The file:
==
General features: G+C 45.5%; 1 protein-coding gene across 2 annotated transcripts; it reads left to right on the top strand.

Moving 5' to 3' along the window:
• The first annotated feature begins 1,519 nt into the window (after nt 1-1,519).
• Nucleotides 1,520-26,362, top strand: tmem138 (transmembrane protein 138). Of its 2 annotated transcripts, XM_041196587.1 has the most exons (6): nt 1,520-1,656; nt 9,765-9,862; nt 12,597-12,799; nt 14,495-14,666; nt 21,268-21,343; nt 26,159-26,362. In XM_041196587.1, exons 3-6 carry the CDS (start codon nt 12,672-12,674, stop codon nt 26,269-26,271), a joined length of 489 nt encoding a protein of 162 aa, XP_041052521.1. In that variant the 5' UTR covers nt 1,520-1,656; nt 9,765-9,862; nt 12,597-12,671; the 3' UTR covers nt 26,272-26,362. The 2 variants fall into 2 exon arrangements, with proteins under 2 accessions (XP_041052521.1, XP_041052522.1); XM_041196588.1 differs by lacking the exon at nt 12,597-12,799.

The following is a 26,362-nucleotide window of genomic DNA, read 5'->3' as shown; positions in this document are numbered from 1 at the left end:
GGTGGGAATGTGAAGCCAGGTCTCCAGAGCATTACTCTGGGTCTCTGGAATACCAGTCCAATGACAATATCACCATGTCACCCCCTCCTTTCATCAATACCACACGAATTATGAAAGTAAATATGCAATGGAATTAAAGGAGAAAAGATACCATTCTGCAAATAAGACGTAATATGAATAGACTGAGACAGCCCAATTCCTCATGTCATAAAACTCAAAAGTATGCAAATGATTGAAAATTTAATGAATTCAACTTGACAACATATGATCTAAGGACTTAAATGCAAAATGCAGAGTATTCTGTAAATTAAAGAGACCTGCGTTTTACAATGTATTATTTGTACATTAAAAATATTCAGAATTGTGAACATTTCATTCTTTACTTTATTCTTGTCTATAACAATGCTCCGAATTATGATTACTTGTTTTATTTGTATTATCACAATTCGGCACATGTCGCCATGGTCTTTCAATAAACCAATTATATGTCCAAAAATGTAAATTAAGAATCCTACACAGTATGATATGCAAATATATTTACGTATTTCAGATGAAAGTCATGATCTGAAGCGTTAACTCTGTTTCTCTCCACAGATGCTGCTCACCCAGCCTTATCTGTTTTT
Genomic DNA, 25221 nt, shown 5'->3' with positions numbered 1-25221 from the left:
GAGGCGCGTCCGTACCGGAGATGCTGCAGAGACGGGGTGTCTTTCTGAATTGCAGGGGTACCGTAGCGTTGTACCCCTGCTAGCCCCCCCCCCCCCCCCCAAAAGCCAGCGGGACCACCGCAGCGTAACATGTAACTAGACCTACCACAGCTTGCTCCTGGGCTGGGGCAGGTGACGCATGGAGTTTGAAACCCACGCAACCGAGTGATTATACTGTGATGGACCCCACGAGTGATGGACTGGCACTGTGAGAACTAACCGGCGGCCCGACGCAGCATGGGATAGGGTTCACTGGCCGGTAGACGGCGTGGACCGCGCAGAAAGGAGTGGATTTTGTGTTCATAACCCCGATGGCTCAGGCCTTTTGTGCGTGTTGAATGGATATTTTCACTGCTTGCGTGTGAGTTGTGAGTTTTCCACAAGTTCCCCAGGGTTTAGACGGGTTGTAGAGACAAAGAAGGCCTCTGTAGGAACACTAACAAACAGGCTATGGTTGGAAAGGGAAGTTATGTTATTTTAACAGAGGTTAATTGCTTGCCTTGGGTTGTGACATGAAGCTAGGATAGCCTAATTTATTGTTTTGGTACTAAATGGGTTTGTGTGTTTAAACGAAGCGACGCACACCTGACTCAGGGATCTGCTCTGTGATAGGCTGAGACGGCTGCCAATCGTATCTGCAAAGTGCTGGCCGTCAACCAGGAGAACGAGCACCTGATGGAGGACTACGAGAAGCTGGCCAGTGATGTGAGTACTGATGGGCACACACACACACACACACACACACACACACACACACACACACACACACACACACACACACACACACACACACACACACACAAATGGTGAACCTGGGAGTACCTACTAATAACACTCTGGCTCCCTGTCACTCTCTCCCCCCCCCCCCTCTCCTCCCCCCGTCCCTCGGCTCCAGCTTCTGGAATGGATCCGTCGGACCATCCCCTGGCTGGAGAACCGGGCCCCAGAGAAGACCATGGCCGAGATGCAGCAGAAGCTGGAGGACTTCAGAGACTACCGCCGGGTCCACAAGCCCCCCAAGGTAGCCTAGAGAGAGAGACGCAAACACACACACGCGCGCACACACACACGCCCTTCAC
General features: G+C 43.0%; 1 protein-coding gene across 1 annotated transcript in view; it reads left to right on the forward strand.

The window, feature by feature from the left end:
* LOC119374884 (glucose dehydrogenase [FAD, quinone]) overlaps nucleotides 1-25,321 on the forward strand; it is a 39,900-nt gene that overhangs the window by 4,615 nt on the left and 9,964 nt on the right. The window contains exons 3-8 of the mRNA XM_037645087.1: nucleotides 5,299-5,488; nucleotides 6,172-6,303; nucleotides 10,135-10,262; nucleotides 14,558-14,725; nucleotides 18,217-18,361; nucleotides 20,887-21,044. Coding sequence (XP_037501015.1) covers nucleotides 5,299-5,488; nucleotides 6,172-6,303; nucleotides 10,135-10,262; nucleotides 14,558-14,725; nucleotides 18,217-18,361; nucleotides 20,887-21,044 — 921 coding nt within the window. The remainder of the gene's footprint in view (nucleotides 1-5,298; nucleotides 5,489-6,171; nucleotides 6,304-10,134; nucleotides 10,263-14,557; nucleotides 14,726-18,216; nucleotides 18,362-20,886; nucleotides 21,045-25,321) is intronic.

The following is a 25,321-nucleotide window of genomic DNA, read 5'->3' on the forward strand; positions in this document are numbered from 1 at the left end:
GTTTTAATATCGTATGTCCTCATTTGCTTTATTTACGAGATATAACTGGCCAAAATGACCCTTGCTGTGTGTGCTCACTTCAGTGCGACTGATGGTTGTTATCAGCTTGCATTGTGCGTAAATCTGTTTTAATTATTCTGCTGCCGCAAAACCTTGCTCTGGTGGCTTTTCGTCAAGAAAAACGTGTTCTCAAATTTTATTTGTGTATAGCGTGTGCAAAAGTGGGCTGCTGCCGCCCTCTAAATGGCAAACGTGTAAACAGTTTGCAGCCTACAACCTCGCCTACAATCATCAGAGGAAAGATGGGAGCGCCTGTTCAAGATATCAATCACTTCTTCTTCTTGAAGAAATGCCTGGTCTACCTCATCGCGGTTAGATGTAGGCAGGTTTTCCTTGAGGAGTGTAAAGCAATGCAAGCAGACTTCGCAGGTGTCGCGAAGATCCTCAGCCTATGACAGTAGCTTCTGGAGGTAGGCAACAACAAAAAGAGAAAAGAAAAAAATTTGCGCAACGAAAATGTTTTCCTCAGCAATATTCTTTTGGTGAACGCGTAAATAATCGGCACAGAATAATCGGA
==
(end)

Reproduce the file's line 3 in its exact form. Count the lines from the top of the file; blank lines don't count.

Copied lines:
• The first annotated feature begins 1,519 nt into the window (after nt 1-1,519).